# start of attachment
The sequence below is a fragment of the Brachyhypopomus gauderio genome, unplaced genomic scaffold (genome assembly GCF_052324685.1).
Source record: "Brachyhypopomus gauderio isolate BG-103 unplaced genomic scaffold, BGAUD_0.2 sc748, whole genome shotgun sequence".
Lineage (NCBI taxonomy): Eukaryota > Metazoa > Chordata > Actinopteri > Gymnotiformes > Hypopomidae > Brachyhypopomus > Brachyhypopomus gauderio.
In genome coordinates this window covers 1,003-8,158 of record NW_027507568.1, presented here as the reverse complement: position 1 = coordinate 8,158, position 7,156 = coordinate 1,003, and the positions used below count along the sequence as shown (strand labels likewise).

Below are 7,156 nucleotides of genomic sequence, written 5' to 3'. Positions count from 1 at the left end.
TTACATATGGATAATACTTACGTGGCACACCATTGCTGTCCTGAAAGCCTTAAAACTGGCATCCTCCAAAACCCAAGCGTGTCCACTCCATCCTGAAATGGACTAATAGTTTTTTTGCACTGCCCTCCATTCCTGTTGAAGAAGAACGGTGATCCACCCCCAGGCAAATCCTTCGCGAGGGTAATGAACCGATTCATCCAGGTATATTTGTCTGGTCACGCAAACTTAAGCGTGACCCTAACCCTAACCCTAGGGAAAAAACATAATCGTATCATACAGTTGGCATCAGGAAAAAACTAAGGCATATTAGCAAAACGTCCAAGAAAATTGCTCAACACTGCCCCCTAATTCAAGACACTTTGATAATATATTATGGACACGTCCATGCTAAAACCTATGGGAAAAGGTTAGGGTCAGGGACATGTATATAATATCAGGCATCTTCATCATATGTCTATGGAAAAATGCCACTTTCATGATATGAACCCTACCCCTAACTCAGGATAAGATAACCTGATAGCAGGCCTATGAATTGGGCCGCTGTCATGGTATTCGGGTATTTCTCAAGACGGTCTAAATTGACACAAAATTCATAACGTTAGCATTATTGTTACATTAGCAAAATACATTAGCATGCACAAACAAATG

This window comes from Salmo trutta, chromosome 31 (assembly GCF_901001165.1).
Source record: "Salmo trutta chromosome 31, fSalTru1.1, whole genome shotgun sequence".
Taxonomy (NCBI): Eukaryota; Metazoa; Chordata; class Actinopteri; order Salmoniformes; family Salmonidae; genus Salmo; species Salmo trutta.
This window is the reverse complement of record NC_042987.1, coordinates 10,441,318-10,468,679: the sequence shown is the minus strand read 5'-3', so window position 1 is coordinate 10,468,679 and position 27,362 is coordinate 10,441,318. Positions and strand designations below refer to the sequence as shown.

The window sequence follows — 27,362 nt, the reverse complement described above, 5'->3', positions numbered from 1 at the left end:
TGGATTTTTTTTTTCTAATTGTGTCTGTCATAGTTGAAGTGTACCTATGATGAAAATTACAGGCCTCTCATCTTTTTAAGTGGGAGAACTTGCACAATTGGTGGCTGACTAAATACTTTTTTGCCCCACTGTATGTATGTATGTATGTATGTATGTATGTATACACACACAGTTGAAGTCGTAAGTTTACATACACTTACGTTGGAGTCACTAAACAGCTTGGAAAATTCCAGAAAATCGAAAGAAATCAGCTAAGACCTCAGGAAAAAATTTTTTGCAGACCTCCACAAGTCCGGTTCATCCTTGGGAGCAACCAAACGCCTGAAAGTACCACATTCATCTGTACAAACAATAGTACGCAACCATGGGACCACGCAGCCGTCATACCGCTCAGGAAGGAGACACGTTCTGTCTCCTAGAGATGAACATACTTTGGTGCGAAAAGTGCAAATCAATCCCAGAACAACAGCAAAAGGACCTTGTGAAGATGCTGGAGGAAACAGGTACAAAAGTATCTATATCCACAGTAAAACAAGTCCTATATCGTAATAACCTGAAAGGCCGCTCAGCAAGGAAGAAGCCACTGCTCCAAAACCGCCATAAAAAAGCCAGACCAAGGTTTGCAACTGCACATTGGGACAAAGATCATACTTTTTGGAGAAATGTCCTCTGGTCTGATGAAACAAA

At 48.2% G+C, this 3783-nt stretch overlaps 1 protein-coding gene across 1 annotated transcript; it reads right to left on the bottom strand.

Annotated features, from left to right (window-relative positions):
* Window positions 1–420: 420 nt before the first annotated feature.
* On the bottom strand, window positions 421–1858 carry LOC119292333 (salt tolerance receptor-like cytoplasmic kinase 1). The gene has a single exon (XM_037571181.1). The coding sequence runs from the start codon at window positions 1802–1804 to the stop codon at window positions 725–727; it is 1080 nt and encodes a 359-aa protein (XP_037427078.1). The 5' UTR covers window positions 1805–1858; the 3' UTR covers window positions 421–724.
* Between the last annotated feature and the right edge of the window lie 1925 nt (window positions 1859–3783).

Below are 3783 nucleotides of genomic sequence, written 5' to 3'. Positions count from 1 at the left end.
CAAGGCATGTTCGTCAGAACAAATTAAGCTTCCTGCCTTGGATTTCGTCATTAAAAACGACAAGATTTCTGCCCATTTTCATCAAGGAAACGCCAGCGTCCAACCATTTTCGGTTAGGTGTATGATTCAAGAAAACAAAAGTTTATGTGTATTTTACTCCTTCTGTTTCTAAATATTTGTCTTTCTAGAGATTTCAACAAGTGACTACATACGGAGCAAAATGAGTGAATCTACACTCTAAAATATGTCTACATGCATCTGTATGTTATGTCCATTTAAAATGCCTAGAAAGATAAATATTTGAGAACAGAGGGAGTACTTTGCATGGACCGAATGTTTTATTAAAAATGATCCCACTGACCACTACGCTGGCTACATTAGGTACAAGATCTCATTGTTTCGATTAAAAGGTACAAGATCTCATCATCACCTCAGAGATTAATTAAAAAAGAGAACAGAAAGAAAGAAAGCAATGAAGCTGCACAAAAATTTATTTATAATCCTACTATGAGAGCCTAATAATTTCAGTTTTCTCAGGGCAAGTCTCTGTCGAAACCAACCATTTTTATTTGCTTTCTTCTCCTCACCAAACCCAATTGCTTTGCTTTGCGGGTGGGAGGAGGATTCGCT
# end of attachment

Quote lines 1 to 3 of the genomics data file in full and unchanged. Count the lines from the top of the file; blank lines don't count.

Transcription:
The sequence below is a fragment of the Brachyhypopomus gauderio genome, unplaced genomic scaffold (genome assembly GCF_052324685.1).
Source record: "Brachyhypopomus gauderio isolate BG-103 unplaced genomic scaffold, BGAUD_0.2 sc748, whole genome shotgun sequence".
Lineage (NCBI taxonomy): Eukaryota > Metazoa > Chordata > Actinopteri > Gymnotiformes > Hypopomidae > Brachyhypopomus > Brachyhypopomus gauderio.